extenuating circumstances?

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Anonymous #1
#1
Report Thread starter 1 year ago
#1
not too sure where to go about this, and if this even appropriate for this forum. I’m just a bit unsure where to ask.

Basically I have a GCSE retake tomorrow (last one!) but a couple weeks ago something really bad happened. I’m in the middle of getting it sorted out, and tonight I got some bad news concerning it. I’m feeling very lost and kinda distressed and cannot even think when I’m trying to revise. I’m really scared I’ll just blank out in the exam tomorrow and then mess it all up.
The school knows what happened, but haven’t done anything really except than point me in the right direction to talk about it. I don’t know if when I go in tomorrow morning, if I should bring up how it’s troubling me or just try and cram everything in now or at least try to and just get on with the exam (which doesn’t look extremely feasible). Any stress management tips? Or advice argh I’m sorry I know this probably a lot of crap to put onto you, a dear stranger across the screen!
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UniofGreenwich
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#2
Report 1 year ago
#2
Hi Stranger ,

Anxiety and stress is pretty normal when it comes to taking exams, especially given your circumstances.
I have a few pieces of advice that might help.

1. Find a method that suits you best. For example, most people study best through practising past exam questions, others flashcards and some people might prefer youtube videos. It's in your best interest to find a system that works for you - this will help with future exams too.

2. Have a schedule. Although you've got just a day before your exam you should divide up your time efficiently. Try working with no distractions for 2 hours and taking a half an hour break. No distractions means to avoid things that distract you; out of sight, out of mind. Put your phone away, turn the TV off and get working. Use your breaks to get snacks and catch up with everything that's going on on Snapchat and Instagram. And then put your head back down for 2 hours and continue studying.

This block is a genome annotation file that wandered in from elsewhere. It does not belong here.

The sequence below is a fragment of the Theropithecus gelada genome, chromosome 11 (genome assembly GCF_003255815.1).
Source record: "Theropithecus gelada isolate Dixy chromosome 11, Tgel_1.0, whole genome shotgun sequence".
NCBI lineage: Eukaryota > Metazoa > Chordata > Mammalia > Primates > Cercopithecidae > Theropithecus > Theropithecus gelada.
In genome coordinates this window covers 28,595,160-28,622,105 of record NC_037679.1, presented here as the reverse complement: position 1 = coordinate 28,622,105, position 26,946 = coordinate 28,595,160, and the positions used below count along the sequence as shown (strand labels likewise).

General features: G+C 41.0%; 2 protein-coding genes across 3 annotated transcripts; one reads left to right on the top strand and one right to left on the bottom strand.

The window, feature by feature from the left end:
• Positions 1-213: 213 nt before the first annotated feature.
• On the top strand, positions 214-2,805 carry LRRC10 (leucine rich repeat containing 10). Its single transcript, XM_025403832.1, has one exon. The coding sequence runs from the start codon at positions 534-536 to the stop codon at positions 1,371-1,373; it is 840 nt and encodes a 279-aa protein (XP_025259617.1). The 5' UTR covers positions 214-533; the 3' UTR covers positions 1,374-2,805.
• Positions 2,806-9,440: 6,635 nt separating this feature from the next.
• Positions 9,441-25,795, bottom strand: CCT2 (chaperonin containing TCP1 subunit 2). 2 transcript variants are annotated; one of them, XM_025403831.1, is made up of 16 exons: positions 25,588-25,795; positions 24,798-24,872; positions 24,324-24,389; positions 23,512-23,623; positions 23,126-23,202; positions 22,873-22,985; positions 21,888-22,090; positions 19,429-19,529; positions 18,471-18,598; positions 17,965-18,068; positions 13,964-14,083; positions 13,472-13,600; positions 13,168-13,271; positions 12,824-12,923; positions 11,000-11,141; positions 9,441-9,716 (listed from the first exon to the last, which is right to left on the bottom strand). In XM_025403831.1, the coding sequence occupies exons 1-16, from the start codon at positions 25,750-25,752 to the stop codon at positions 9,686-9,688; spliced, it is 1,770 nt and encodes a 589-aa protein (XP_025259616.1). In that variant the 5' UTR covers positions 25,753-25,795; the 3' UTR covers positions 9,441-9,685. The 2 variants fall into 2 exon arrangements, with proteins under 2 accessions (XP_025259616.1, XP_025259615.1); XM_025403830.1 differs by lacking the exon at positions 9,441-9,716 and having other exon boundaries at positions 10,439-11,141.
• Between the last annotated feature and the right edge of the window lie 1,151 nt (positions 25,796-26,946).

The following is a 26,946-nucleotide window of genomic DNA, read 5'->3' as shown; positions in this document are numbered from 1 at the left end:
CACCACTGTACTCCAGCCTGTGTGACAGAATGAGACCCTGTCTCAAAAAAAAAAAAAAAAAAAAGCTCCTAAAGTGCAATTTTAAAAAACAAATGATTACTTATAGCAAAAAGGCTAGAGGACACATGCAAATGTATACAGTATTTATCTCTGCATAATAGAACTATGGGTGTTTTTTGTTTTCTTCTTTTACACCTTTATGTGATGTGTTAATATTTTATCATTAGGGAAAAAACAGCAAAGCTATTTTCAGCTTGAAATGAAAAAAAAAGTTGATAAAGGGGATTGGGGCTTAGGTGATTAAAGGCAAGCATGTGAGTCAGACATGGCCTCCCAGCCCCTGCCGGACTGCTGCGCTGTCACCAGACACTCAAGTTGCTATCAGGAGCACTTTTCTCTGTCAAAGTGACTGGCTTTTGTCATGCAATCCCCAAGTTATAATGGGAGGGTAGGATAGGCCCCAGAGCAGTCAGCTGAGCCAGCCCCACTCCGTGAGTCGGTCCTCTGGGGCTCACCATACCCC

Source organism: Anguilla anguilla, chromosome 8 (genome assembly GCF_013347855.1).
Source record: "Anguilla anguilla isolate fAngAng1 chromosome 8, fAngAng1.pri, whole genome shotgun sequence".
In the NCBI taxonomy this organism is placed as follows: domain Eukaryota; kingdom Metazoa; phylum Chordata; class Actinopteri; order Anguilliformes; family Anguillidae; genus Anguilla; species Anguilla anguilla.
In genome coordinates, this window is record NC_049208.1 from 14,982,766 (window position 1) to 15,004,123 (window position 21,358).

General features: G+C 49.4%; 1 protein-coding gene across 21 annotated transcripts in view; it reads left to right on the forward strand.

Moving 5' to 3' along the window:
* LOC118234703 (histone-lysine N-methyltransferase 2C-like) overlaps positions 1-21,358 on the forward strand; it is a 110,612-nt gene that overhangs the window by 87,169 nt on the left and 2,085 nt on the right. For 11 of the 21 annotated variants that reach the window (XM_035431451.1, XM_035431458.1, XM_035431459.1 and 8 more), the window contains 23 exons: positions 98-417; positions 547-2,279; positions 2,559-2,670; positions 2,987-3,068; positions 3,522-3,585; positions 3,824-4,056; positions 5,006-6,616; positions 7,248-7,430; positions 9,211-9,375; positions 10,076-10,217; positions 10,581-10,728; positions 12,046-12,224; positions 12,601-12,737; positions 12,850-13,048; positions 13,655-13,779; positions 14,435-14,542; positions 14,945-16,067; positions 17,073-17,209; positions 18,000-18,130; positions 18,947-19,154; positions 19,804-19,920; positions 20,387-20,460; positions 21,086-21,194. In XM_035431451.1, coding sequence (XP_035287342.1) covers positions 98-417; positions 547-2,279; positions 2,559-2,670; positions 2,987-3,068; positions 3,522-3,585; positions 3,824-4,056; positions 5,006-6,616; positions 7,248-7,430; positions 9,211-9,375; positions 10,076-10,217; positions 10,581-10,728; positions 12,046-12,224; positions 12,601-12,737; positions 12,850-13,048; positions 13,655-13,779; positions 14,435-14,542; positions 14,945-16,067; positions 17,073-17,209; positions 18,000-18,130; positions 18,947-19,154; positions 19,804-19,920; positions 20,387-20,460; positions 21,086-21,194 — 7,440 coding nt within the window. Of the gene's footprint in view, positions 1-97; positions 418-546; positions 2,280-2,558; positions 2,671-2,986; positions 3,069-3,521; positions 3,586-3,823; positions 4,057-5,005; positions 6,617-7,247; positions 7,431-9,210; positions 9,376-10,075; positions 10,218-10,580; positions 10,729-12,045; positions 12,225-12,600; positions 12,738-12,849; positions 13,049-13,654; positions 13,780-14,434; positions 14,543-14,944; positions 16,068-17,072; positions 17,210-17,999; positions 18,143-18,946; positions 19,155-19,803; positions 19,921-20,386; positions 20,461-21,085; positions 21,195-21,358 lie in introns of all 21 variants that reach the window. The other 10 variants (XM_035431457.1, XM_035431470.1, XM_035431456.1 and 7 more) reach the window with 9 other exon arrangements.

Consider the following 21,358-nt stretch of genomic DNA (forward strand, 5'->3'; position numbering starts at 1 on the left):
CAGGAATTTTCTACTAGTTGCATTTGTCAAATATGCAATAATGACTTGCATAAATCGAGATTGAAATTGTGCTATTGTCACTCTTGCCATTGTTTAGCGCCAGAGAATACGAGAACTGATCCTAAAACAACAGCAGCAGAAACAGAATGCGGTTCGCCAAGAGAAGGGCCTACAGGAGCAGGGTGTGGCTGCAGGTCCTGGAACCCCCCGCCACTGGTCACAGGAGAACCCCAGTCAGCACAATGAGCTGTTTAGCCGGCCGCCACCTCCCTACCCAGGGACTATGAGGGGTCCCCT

3. Make a mental "cheat sheet". This method has always worked for me. While I'm studying I make a note of all the very important things I need to remember and turn some of them into acronyms. I even add in some pictures and colours and fit everything onto 1 A4 sheet. You don't need to fit every single thing on here, just what's important, hard to remember and things that will trigger memories of what you've learnt. On the last day before my exam (Give yourself 1.5 hours this time), memorise the cheat sheet as best you can. I do this by using the Look, Cover, Write, Check method. Once you go into the exam you'll (hopefully) have this in your memory and you can go back to the cheat sheet in your mind. Please remember not to take the cheat sheet into the exam with you! I am not endorsing using it as an actual cheat sheet .

4. Get plenty of rest. The worst thing you can do is work through the night and exhaust yourself in the lead up to your exam. Go to sleep at a reasonable hour and aim to get at least 7-8 hours. In the morning of your exam don't look at any of your revision materials in the morning, except for your cheat sheet. You don't want to confuse your brain with new or complicated information. Shortly before your exam, have a banana! Weird, I know, but eating a high-potassium snack like a banana will help rebalance the levels of this important mineral, normalise your heartbeat and send extra oxygen to the brain making you less stressed. Your body also uses the natural sugar in bananas, fructose, to produce glucose, which fuels your brain and gives you energy.

Good Luck!

~ Mo
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